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Photograph of Burns Mausoleum Ceremony, January c 1900

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Wreath Laying Ceremony at Burns Mausoleum, c 1900

Introduction:
Robert Burns was originally buried in St Michael's Churchyard, Dumfries, in a simple grave, marked only by a plain stone slab. In 1803 when Dorothy and William Wordsworth visited Dumfries they had difficulty in even finding the grave. Burns' admirers came to believe that this was an insufficient memorial to the poet.
Image Rights Holder:
Dumfries & Galloway Museums Service
Ref:
32
Project:
241:Robert Burns - People and Places
Material:
Paper
Dimensions:
Image - length: 148 mm, width: 207 mm
What:
Photograph of Burns Mausoleum Ceremony, January c 1900
Subject:
The laying of wreaths at the mausoleum on the poet's birthday was instigated by Dumfries Burns Club. This ceremony was observed throughout the 19th century and formed part of the celebrations of the first and second centenary of his birth. It is still an important element of the rituals of Burns' birthday today.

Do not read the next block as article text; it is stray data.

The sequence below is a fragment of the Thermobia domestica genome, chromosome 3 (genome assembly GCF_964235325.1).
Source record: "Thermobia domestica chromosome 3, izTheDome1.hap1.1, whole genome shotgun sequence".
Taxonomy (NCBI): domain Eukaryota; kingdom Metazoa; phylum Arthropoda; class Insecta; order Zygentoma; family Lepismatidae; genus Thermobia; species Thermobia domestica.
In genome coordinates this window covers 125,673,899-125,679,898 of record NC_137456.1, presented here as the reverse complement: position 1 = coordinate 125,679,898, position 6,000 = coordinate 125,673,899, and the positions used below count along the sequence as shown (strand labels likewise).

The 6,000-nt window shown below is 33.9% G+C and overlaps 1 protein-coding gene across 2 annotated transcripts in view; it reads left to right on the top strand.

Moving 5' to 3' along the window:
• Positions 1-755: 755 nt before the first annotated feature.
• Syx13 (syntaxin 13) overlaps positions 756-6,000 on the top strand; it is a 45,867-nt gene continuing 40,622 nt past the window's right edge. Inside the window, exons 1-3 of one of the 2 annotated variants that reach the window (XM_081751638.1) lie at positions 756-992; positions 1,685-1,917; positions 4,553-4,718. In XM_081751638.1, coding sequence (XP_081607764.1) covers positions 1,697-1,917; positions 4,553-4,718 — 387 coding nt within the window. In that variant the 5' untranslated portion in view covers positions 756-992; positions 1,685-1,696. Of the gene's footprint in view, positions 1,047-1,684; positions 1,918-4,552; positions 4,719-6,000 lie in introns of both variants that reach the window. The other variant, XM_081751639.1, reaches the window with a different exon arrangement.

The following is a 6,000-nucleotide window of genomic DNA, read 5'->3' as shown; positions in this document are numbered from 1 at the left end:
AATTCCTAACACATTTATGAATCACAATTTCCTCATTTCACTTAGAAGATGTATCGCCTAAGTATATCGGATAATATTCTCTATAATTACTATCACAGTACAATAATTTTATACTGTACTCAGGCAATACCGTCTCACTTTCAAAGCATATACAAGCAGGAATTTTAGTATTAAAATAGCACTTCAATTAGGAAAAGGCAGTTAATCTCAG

Who:
Robert Burns (1759-1796) (his burial place)
William Wordsworth (1770-1850) (visited Burns grave)
Dorothy Wordsworth (1771-1855) (visited Burns grave)
King George IV (1762-1830) (subscriber to Mausoleum fund)
John Syme (1755-1831) (set up Mausoleum fund)
Dumfries Burns Club (representation)
Alex McDougall (photographer)
Matthew Henry McKerrow (representation)
Jean Armour Burns Brown (1864-1937) (great grand daughter of Robert Burns) (representation)
When:
January c 1900
Where:
Dumfries Museum, Dumfries & Galloway
Background:
The laying of wreaths at the mausoleum on the poet's birthday was instigated by Dumfries Burns Club. This ceremony was observed throughout the 19th century and formed part of the celebrations of the first and second centenary of his birth. It is still an important element of the rituals of Burns' birthday today.
Description:
In 1813 his friend, John Syme formed a committee and launched an appeal to build a mausoleum in his memory. One of the subscribers was the Prince Regent, later George IV. The mausoleum was completed in September 1817.